Paul met the issue head on. He spoke of righteousness, self-control, and the judgment to come. Felix, like a lot of people today, was shocked when he heard that knowing more about Jesus had something to do with repentance from his sins, and the Judgment Day. Many are like Felix now; they like to hear about Jesus, they just don’t want to hear what Jesus said. Actually Jesus is the living Word. We cannot separate Jesus from what He said.

When Felix heard the sermon, he trembled. He was convicted, but not willing to give up his sin. He postponed salvation and told Paul, “Go thy way and when I have a convenient time I will call thee again unto me.” He called for Paul frequently and heard him, but he never trembled again. God said, “My Spirit, shall not always strive with man.” We will do what God wants us to do when He tells us, or we may never do it at all.

According to the preaching philosophy of the present day, Paul should have preached like Isaiah said of the false prophets, “Speak unto us smooth things.” Preaching smooth things is to preach the truth


 in such a way that everyone feels inspired; no one is convicted of sin.

Paul probably told Felix what he said to the church at Rome, “Let not sin reign in your mortal body”, and again he may have reminded Felix of the words of Jesus, “No man can serve two masters, for either he will love the one and hate the other, or hold to the one and despise the other. Ye cannot serve God and mammon.”

Tomorrow he promised his conscience  

Tomorrow I mean to believe

Tomorrow I will think as I ought to think

Tomorrow my Savior receive.

Tomorrow, tomorrow, tomorrow, thus day after day it went on
Tomorrow, tomorrow, tomorrow till youth like a vision was gone.

Till age and his passions had written this message of fate on his brow And forth from the shadows came death with the pitiless syllable NOW!

Every Person who has heard the gospel of Christ and waited for a convenient season needs to look at his own reflection in this account of another rejecter of Christ in God’s mirror for the soul.


Now take a look in God’s mirror for the soul at Ananias and Sapphira in Acts five. The account begins in a very significant way, “But a certain man named Ananias with Sapphira his wife sold a possession.” Up to this time the Church was on a roll. It began with a bang! Three thousand were added the first day, then the number grew to five thousand, the enemies could not stop the steamroller progress of the soldiers of the cross, and then all of a sudden something went wrong. The first problem the church faced was from the inside, and it was over money—BUT a certain man named Ananias with Sapphira his wife.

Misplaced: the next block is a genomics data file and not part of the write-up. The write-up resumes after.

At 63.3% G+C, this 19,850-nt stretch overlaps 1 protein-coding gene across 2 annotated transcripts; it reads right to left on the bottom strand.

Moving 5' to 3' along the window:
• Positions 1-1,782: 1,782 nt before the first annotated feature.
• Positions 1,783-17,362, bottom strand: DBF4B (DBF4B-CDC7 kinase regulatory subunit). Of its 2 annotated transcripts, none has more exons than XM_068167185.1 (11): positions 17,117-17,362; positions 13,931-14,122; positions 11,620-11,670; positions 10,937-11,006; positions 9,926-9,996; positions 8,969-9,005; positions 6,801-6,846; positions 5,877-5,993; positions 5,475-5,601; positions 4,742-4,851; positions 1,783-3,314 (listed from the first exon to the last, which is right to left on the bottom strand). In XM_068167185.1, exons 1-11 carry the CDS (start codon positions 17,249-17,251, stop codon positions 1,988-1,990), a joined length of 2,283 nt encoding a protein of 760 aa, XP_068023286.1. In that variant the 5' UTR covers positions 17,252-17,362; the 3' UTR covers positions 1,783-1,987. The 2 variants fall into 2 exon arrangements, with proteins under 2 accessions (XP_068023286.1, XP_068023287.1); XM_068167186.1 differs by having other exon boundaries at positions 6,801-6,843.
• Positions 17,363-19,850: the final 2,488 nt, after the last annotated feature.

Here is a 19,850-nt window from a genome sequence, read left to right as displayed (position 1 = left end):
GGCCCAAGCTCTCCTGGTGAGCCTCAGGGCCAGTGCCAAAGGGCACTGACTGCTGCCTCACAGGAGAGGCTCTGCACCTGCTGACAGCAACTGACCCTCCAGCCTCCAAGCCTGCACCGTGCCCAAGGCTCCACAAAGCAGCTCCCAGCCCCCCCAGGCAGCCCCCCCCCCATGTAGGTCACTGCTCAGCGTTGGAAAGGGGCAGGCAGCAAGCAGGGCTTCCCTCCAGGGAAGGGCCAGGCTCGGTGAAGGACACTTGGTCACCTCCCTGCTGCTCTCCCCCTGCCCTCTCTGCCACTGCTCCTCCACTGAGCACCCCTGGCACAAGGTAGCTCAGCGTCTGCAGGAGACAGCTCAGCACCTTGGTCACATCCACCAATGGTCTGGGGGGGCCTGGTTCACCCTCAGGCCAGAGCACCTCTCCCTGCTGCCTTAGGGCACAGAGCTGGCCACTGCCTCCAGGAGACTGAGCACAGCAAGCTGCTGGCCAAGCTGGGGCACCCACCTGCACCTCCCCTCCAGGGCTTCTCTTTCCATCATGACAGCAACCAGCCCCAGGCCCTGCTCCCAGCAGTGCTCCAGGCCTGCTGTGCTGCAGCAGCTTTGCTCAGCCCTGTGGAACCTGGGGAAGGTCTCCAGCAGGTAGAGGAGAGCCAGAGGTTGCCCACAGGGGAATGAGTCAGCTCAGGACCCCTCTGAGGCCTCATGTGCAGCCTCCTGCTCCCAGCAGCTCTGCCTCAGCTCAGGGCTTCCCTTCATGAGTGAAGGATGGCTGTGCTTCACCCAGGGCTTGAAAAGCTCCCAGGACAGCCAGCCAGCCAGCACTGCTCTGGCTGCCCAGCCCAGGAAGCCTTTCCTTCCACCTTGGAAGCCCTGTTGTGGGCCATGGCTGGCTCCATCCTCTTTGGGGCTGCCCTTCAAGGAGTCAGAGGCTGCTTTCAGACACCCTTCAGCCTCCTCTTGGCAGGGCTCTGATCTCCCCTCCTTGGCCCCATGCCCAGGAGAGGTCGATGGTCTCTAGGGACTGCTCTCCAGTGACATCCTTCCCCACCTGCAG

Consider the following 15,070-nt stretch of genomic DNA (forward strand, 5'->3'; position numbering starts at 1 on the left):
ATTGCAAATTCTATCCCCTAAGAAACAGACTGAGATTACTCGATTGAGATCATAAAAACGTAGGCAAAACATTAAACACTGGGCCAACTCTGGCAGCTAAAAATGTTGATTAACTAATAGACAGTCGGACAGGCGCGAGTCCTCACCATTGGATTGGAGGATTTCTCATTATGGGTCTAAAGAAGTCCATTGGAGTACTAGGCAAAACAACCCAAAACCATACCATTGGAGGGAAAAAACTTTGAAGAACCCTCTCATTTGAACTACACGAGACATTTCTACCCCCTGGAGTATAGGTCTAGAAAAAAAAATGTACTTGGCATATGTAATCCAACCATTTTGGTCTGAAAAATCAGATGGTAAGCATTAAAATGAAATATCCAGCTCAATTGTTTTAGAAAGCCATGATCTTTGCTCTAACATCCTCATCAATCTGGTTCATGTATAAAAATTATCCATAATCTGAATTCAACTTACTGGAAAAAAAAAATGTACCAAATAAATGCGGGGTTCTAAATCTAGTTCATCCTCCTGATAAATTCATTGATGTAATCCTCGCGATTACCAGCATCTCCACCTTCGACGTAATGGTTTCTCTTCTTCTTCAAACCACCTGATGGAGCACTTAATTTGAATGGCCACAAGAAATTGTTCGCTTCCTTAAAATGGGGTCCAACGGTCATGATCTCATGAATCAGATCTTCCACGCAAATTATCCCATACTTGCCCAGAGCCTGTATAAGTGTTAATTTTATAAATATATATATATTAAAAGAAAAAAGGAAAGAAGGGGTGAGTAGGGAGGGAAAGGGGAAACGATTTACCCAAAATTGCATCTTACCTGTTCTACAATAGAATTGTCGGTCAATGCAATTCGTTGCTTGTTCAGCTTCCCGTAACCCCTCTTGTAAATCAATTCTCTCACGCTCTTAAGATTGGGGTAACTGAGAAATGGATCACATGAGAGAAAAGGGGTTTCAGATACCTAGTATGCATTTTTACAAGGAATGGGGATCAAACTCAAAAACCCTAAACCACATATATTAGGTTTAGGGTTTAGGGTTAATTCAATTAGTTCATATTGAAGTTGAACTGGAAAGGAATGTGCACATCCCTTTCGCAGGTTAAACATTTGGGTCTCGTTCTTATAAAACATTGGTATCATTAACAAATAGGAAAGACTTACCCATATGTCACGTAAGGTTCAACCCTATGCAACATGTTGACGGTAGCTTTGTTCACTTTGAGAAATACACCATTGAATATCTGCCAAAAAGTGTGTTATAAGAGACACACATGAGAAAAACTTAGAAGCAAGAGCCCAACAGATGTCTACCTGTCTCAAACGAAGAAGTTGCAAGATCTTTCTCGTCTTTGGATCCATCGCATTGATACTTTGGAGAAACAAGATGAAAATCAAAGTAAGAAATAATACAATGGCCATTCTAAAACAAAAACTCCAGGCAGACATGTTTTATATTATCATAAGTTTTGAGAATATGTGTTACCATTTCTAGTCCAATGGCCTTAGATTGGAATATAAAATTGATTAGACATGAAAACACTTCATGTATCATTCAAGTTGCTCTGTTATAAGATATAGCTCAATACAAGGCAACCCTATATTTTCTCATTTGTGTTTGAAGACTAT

These two sold a possession and brought a certain part and gave it to the Apostles as though it was the full amount. They did not have to sell the land; after it was sold


 they did not have to give it, but they gave a part as though it was the full amount. They were looking for the approval of men rather than the approval of God.

When Peter asked them about it, they dropped dead. Looking at these two in God’s Looking Glass, many of us will see our own reflection. I have heard many say through the years, “I am giving all I can.” Only God is qualified to say if we are lying to the Holy Spirit. The fact that many of us do not drop dead as we put our contribution in the offering plate does not mean that God has changed His mind about lying to the Holy Spirit.

As we hear the voice of the Macedonian crying out in many lands, and hands reaching out begging for Bibles, that many members of the Church never read, it behooves me never to say again: “I am giving all I can.” Look at the story of Ananias and Sapphira and many of us will see our own reflection in God’s mirror for the soul.


Take another look in God’s Looking Glass at the evangelist, Philip. Philip was called by an Angel to arise and go toward the south on the road that goeth down from Jerusalem to Gaza, and he arose and went. God did not tell him the exact destination, He just told him to GO, and he rose up and went.

Many of us can understand that command. It is evident from our own lives in service that the Lord called us to different ministries. Paul told the Roman Church, “We have many members in one body, and all have not the same office.” We have all been called to serve in one-way or another; while we do not hear the audible voice of an angel, but subsequent years give evidence of a God-given plan of work.

Like Philip, none of us had any idea where the journey would lead when we first realized it was our duty to GO! Our first duty is to rise up and go, and further instructions were given along the way. When he arrived at the right place, the Holy Spirit gave instructions to preach a sermon to a man going home after a visit to Jerusalem. The man was reading the scripture in the book of Isaiah, and Philip started at that point and preached unto him Jesus from that text.

After the sermon the man said, “Behold here is water what doth hinder me from being baptized?” There is not a word about baptism in the text that Philip used. We do know that Philip preached about the crucifixion and resurrection of Jesus, but on the basis of what he heard, he asked the question as to what hindered him from being baptized.